Trudeau also spoke at length about economic disillusionment and a “generalized sense of anxiety” he’s observed in both Canada and the United States. For the prime minister, the potential that the next generation might be the first to see shrinking opportunities and economic decline “is a cause to question everything about the social contract, the contract we create within our societies. And the stability of those societies.”

In Western developed economies, he said, there has been growth, but with heavily skewed benefits. “The promise that was sometimes explicitly, sometimes implicitly stated in that was that growth would be good for everyone. And that’s where it broke down…. Economies got richer but the middle class, hardworking families and people, started to see some parts of society do really well, and others stall, and even fall behind. And that led to an anxiety and fear that started to erode the trust we have in our system.”

Trudeau drew a parallel between his appeal to Canadian voters concerned with economic stagnation and Trump’s appeal to Rust Belt voters.

“Standing up for Canadian values, and having a constructive relation with the president, doesn’t have to be a direct contradiction, because there are lots of things on which we can find common ground. He got elected on the promise to make America work for people who have been left out, which is not entirely dissimilar from the commitment I made to try to help the middle class in Canada.”

“Broadly constructed, yes,” Axelrod conceded, tongue-in-cheek.

Pivoting to immigration, the prime minister at times seemed to conflate his pitch for the free flow of capital with liberal immigration policy and refugee programs.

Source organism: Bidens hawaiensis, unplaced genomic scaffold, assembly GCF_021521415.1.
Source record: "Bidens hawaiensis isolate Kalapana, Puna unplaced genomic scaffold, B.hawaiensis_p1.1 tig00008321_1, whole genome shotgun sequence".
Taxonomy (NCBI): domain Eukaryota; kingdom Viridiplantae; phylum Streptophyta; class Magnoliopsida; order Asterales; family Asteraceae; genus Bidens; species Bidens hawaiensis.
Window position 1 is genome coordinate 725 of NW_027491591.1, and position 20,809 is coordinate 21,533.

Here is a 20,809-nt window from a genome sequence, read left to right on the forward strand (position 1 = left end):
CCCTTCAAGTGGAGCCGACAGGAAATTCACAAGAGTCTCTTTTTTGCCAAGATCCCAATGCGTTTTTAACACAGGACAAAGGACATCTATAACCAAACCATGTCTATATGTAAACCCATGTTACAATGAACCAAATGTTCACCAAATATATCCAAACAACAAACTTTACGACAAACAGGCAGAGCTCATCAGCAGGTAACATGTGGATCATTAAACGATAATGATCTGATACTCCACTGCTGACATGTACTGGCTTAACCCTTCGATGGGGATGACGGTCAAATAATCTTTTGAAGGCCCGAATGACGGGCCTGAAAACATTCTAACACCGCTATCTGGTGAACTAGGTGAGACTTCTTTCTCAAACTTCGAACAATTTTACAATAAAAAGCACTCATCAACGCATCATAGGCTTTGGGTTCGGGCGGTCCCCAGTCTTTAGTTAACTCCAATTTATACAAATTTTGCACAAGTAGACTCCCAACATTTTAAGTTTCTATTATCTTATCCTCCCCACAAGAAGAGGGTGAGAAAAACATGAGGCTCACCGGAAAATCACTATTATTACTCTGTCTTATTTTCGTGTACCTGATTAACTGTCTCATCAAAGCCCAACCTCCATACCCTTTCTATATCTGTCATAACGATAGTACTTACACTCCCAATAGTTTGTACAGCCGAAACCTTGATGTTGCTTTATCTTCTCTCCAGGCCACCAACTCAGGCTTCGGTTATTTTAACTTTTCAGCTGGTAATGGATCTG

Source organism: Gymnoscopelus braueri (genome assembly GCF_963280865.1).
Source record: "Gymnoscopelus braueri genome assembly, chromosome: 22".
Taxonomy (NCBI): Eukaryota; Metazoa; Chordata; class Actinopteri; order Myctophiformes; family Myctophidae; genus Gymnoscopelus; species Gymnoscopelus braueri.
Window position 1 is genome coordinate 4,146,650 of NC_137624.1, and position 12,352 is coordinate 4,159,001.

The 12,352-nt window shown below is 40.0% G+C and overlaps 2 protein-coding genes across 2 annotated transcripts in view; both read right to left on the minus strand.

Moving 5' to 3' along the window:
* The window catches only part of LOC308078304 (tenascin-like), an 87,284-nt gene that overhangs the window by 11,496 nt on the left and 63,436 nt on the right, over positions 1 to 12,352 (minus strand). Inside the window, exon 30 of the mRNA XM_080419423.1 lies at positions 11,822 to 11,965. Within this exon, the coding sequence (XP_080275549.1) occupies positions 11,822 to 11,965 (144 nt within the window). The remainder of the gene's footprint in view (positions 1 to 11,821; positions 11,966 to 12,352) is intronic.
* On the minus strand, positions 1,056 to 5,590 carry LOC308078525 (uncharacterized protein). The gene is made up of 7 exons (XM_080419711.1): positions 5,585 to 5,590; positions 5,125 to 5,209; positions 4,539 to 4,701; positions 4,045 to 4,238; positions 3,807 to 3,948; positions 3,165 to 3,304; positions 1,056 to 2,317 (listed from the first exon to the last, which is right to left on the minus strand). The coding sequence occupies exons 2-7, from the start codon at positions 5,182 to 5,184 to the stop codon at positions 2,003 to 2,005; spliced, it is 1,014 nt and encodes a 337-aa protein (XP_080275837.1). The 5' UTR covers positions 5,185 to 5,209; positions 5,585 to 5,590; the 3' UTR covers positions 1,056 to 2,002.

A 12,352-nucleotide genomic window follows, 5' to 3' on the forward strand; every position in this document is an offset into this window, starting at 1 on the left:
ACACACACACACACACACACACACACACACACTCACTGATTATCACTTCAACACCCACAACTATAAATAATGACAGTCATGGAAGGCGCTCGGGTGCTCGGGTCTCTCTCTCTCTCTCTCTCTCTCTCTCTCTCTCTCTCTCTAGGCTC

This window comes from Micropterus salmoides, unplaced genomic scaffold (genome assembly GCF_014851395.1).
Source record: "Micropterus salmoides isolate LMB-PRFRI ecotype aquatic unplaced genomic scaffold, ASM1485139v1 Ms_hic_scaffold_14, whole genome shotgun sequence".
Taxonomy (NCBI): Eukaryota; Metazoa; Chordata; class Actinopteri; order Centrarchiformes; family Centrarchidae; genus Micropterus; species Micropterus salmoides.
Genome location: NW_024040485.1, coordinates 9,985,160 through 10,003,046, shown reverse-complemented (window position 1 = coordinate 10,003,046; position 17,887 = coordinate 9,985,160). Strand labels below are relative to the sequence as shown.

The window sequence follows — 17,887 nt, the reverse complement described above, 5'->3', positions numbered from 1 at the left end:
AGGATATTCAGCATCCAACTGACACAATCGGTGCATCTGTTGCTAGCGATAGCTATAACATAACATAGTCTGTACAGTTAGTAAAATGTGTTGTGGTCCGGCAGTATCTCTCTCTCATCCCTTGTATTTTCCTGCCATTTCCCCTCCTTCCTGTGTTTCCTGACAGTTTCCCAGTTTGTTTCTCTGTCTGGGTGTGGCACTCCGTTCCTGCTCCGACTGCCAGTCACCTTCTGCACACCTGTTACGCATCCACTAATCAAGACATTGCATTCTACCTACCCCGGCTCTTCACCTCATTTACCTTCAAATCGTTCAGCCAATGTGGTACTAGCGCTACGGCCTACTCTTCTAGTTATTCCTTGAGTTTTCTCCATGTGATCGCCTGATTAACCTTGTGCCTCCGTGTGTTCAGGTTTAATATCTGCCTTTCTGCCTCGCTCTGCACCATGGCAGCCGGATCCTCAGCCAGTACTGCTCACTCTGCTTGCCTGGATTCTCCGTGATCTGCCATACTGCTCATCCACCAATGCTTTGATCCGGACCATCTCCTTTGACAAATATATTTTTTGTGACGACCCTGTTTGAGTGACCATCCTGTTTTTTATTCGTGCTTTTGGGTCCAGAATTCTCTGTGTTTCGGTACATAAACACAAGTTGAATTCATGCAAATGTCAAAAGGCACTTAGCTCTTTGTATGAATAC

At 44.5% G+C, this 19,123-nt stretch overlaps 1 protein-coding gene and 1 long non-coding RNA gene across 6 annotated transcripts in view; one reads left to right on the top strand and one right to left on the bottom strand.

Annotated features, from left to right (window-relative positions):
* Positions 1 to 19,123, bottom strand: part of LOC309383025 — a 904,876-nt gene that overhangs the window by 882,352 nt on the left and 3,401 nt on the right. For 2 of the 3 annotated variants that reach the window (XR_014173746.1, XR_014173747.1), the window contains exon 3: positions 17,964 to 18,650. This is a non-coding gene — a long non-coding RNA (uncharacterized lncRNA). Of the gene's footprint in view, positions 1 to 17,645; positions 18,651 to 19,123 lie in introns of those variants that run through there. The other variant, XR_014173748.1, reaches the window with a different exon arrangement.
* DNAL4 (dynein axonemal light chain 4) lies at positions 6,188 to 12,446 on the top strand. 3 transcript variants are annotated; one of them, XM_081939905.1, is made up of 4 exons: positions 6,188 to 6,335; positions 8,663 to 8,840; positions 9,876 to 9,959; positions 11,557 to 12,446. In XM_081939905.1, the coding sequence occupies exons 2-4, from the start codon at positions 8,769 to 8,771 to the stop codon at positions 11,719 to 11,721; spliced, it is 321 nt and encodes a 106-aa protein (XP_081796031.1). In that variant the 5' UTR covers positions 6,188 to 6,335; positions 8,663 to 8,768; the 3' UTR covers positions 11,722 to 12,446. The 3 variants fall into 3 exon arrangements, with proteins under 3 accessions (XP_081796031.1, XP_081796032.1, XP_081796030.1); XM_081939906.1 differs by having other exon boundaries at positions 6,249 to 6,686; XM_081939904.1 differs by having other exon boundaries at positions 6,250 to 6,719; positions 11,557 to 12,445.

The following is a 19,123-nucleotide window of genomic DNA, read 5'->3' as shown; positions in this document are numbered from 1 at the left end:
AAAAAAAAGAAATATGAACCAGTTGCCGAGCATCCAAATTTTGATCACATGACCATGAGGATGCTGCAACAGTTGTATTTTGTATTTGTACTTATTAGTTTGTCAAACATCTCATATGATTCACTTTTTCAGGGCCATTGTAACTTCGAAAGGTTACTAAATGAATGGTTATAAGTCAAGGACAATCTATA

“With trade—with freer movement of goods and, indeed, people—across borders, and the sharing of challenging ideas, the disruption of industries that come from the to and fro of a freer world and marketplace, you end up getting a diversity of people, and ideas and solutions,” he said.

Asked by Axelrod about Canada’s merit-based immigration system, Trudeau said that it works well in combination with a robust, non-merit-based refugee program.

“There are going to be 60 million displaced persons around the world in the coming years, so no country can accept them all, but if everyone does a little bit more, we make a significant dent in the problem,” Trudeau said.

Third-year Maya Jones said after the event that she appreciated Axelrod’s insistence when Trudeau attempted to avoid hardball questions. “Every time Trudeau would try to sidestep, Axelrod kept pushing, saying, ‘But what specifically do you mean? What are specific policies?’ I thought it was good he didn’t let him get away with just vaguely talking about Canadian values.”

Patrick Hanly, a graduate student pursuing an M.B.A. at Booth and an M.P.P. at Harris, took a different view of Trudeau’s restrained responses. “It was fun to see how political Axelrod wanted to make it, and how diplomatically Trudeau responded,” Hanly said. “Trudeau’s playing a bigger game than talking at the University of Chicago.”

After Chicago, Trudeau will go on to San Francisco to meet Amazon’s Jeff Bezos, and to Los Angeles, where the Canadian Liberal Party leader will speak at the Ronald Reagan Presidential Foundation and Institute.

The event was streamed live.